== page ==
Among the legends of ancient Greece, there is perhaps no story more compelling than that of Helen. Her surpassing beauty was said to have launched the Greek fleet of a thousand ships to Troy. No woman was so adored and so hated. She was seen as both prize and scapegoat, the promise of bliss and the assurance of doom.
|Publisher:||Cambridge University Press|
|Series:||Cambridge Greek and Latin Classics Series|
|Edition description:||New Edition|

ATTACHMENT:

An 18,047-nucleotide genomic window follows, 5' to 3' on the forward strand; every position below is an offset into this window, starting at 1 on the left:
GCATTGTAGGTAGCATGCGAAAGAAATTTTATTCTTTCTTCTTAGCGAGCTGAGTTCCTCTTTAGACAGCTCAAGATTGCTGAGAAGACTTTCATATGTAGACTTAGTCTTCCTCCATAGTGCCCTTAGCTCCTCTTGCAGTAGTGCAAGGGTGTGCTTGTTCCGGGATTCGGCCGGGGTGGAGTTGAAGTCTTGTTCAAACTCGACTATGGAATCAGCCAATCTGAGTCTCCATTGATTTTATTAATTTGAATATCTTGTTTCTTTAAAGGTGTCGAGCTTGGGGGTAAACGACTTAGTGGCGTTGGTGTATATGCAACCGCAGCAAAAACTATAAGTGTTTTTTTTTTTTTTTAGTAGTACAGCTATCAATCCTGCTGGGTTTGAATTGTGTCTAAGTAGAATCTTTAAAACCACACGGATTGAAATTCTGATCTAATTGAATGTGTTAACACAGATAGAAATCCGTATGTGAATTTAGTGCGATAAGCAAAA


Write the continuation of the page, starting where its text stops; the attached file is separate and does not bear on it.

|Product dimensions:||5.43(w) x 8.50(h) x 0.94(d)|
Table of Contents
Introduction; 1. Euripides and Athens; 2. The figure of Helen in early Greek culture; 3. Helen on stage; 4. The 'New Helen'; 5. The production; 6. A tragedy of ideas; 7. Genre; 8. Helen transformed; 9. The text and its transmission; Helen; Commentary.
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